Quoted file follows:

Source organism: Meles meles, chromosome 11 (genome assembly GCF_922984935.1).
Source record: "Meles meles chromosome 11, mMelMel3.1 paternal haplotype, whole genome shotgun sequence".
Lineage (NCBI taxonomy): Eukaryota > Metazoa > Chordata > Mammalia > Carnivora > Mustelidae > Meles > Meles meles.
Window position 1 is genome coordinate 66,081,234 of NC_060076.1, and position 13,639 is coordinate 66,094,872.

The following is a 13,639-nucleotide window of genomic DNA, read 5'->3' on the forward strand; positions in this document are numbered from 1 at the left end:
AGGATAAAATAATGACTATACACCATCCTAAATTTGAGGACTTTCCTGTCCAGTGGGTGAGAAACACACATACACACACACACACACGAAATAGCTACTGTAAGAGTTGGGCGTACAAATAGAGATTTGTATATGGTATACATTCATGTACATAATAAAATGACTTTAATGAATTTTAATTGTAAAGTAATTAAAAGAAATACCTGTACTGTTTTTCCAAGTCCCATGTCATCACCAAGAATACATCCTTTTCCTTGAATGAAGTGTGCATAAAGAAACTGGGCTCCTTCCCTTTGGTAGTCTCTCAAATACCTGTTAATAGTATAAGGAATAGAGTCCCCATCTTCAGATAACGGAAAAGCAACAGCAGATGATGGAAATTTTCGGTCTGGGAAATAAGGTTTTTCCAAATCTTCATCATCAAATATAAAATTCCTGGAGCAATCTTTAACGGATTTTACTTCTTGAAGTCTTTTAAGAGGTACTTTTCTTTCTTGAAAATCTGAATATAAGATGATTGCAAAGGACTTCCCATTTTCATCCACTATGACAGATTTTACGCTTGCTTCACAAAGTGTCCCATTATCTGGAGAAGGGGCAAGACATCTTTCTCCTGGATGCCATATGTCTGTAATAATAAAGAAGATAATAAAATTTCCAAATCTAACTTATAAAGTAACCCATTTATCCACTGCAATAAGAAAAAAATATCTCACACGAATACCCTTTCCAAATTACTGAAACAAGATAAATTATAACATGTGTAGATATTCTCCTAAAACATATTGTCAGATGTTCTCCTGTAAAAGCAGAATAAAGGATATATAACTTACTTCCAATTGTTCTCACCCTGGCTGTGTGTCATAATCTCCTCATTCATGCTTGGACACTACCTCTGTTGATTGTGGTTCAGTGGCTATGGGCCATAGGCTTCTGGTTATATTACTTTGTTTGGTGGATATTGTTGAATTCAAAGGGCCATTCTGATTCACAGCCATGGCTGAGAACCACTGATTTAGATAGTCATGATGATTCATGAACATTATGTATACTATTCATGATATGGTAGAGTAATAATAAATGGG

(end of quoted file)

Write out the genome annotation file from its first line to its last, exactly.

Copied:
Source organism: Meles meles, chromosome 11 (genome assembly GCF_922984935.1).
Source record: "Meles meles chromosome 11, mMelMel3.1 paternal haplotype, whole genome shotgun sequence".
Lineage (NCBI taxonomy): Eukaryota > Metazoa > Chordata > Mammalia > Carnivora > Mustelidae > Meles > Meles meles.
Window position 1 is genome coordinate 66,081,234 of NC_060076.1, and position 13,639 is coordinate 66,094,872.

The following is a 13,639-nucleotide window of genomic DNA, read 5'->3' on the forward strand; positions in this document are numbered from 1 at the left end:
AGGATAAAATAATGACTATACACCATCCTAAATTTGAGGACTTTCCTGTCCAGTGGGTGAGAAACACACATACACACACACACACACGAAATAGCTACTGTAAGAGTTGGGCGTACAAATAGAGATTTGTATATGGTATACATTCATGTACATAATAAAATGACTTTAATGAATTTTAATTGTAAAGTAATTAAAAGAAATACCTGTACTGTTTTTCCAAGTCCCATGTCATCACCAAGAATACATCCTTTTCCTTGAATGAAGTGTGCATAAAGAAACTGGGCTCCTTCCCTTTGGTAGTCTCTCAAATACCTGTTAATAGTATAAGGAATAGAGTCCCCATCTTCAGATAACGGAAAAGCAACAGCAGATGATGGAAATTTTCGGTCTGGGAAATAAGGTTTTTCCAAATCTTCATCATCAAATATAAAATTCCTGGAGCAATCTTTAACGGATTTTACTTCTTGAAGTCTTTTAAGAGGTACTTTTCTTTCTTGAAAATCTGAATATAAGATGATTGCAAAGGACTTCCCATTTTCATCCACTATGACAGATTTTACGCTTGCTTCACAAAGTGTCCCATTATCTGGAGAAGGGGCAAGACATCTTTCTCCTGGATGCCATATGTCTGTAATAATAAAGAAGATAATAAAATTTCCAAATCTAACTTATAAAGTAACCCATTTATCCACTGCAATAAGAAAAAAATATCTCACACGAATACCCTTTCCAAATTACTGAAACAAGATAAATTATAACATGTGTAGATATTCTCCTAAAACATATTGTCAGATGTTCTCCTGTAAAAGCAGAATAAAGGATATATAACTTACTTCCAATTGTTCTCACCCTGGCTGTGTGTCATAATCTCCTCATTCATGCTTGGACACTACCTCTGTTGATTGTGGTTCAGTGGCTATGGGCCATAGGCTTCTGGTTATATTACTTTGTTTGGTGGATATTGTTGAATTCAAAGGGCCATTCTGATTCACAGCCATGGCTGAGAACCACTGATTTAGATAGTCATGATGATTCATGAACATTATGTATACTATTCATGATATGGTAGAGTAATAATAAATGGG